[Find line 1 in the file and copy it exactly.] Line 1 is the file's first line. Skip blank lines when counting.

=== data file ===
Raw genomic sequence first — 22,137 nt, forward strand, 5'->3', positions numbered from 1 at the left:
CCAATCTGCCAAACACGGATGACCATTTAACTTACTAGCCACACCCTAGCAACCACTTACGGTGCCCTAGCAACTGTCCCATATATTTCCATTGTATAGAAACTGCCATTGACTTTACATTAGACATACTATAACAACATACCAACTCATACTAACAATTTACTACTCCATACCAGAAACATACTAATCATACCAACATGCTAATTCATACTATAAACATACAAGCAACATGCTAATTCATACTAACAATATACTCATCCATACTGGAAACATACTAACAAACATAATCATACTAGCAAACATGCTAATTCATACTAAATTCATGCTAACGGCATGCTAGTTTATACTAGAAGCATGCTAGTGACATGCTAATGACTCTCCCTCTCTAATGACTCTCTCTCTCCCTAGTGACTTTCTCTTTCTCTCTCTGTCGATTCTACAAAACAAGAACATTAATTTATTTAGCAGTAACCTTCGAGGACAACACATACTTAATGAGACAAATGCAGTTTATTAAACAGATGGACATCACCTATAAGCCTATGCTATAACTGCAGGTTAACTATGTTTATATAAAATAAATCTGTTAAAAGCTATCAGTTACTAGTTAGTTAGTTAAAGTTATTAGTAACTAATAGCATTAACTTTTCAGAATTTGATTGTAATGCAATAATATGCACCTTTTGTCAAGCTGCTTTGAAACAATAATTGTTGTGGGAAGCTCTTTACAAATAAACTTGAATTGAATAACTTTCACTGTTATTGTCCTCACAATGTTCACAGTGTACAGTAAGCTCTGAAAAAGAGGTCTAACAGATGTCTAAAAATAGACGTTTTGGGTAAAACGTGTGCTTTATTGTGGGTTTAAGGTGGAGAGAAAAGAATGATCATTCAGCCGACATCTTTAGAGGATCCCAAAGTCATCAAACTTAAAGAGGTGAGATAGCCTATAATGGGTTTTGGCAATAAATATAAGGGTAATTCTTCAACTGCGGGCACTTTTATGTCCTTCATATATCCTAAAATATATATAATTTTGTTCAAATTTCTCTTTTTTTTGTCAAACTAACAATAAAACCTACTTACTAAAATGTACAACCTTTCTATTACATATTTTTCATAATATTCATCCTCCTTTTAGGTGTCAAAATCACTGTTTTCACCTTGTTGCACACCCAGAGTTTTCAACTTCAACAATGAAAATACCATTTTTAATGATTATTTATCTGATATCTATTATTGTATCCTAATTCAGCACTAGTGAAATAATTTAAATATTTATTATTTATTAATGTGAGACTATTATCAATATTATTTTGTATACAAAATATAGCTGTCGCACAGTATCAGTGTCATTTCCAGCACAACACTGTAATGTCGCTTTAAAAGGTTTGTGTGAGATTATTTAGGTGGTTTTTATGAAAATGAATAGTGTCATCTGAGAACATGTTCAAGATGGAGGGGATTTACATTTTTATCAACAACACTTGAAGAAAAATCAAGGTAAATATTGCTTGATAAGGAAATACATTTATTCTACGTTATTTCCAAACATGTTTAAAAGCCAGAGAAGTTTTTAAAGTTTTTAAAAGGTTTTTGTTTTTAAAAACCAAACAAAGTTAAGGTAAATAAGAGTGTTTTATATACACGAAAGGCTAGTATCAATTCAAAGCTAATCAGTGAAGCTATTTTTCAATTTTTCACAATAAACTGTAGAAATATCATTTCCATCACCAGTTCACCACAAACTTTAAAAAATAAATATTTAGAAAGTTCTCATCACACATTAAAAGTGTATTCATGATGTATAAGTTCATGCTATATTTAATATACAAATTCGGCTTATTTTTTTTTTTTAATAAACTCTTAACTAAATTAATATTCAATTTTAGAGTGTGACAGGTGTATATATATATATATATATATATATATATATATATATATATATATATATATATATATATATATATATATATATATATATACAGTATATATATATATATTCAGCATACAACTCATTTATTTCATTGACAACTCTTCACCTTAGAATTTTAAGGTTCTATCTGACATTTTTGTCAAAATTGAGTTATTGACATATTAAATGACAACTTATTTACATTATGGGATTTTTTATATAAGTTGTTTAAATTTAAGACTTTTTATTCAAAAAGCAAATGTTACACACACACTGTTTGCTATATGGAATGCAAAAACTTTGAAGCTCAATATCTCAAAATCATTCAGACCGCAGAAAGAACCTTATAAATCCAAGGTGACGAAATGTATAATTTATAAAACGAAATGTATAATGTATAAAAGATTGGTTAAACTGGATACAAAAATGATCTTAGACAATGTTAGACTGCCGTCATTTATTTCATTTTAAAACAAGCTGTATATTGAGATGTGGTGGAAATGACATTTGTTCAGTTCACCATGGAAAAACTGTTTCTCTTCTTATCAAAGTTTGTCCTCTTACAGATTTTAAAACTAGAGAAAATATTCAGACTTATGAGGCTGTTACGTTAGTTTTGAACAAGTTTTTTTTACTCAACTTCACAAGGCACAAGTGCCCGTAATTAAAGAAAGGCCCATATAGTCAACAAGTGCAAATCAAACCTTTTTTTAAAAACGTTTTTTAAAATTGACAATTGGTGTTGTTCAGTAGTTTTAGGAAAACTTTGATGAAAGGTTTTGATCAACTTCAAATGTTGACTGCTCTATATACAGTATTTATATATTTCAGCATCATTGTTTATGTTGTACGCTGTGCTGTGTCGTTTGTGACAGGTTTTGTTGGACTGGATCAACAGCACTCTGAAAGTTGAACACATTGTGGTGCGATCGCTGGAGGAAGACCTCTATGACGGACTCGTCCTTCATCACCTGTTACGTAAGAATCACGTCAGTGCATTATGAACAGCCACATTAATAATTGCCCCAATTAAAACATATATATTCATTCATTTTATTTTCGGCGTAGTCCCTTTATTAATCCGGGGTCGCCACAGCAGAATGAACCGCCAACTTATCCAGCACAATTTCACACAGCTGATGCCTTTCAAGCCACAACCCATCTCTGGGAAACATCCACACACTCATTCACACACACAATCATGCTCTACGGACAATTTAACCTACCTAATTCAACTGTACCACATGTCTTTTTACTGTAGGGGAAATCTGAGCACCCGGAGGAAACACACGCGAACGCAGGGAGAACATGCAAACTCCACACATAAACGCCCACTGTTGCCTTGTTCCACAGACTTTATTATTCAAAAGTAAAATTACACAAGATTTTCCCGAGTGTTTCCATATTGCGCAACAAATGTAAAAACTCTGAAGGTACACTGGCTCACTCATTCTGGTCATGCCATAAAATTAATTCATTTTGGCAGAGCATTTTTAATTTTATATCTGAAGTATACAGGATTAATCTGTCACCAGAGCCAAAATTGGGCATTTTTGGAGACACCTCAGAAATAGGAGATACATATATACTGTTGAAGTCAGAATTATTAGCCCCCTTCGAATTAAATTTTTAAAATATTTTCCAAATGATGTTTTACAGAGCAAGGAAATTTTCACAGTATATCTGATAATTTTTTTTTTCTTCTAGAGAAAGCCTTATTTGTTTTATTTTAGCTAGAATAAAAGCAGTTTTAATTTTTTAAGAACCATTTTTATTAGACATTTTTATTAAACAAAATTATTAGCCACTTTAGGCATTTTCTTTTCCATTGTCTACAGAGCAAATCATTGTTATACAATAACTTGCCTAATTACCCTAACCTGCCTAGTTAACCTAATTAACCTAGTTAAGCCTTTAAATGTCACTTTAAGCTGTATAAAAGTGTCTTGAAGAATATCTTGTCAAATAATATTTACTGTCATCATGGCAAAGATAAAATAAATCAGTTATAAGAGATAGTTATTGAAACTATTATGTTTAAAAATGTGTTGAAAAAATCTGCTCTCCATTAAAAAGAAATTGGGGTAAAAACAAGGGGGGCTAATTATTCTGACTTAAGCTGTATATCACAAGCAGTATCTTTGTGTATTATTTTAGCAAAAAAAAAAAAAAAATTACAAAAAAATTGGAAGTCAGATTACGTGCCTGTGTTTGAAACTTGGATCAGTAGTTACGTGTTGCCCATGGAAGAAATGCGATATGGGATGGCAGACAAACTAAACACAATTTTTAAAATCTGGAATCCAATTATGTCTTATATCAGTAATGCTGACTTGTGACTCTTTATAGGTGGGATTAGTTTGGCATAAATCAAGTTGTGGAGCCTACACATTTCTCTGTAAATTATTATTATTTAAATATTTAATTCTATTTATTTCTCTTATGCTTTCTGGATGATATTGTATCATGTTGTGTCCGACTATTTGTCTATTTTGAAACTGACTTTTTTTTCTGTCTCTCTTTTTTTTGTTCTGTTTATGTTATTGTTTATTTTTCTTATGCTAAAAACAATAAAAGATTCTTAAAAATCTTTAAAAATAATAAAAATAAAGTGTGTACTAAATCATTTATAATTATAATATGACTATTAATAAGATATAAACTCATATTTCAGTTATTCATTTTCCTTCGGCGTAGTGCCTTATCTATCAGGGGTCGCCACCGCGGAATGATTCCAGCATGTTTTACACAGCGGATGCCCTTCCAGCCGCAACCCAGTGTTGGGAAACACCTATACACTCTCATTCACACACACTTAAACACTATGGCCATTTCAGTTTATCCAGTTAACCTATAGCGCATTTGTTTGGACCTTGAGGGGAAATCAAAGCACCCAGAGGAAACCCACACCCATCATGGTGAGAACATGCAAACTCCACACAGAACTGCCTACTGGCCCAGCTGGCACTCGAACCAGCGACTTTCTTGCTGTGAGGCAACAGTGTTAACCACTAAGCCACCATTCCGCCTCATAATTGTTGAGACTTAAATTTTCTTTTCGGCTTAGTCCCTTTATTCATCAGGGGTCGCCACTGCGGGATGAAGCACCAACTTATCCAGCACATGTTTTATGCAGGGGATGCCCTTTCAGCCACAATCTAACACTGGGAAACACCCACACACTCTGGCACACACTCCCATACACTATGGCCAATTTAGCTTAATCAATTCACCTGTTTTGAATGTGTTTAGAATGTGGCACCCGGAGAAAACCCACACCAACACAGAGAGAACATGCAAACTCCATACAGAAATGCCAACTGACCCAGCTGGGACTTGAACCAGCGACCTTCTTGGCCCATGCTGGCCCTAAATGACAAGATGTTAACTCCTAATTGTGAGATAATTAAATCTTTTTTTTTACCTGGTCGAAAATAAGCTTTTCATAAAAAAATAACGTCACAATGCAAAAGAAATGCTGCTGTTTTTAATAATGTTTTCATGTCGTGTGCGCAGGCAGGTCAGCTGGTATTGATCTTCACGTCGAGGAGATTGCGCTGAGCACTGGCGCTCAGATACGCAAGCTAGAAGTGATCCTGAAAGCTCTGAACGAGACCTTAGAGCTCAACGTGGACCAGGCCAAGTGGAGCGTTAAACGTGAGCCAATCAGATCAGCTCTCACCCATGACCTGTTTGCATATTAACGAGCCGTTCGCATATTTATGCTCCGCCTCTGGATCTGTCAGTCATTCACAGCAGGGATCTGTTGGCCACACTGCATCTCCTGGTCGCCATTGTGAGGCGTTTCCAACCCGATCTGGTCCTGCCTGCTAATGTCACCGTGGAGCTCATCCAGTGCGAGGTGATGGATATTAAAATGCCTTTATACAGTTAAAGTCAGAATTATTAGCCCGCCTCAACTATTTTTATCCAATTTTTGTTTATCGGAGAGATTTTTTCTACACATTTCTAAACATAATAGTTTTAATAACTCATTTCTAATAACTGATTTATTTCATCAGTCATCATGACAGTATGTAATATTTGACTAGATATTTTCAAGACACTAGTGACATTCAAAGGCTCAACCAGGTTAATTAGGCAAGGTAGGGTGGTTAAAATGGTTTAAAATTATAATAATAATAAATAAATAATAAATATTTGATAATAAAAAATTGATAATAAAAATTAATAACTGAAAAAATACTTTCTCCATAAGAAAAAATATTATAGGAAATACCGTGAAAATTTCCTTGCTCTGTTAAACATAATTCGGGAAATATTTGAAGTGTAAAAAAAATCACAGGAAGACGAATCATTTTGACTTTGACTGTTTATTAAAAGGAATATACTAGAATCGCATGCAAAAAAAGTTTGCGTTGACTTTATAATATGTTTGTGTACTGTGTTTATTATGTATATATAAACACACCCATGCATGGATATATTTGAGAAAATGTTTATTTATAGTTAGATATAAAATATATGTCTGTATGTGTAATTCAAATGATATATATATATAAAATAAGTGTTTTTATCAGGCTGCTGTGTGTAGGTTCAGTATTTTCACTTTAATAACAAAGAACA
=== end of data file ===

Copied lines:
Raw genomic sequence first — 22,137 nt, forward strand, 5'->3', positions numbered from 1 at the left: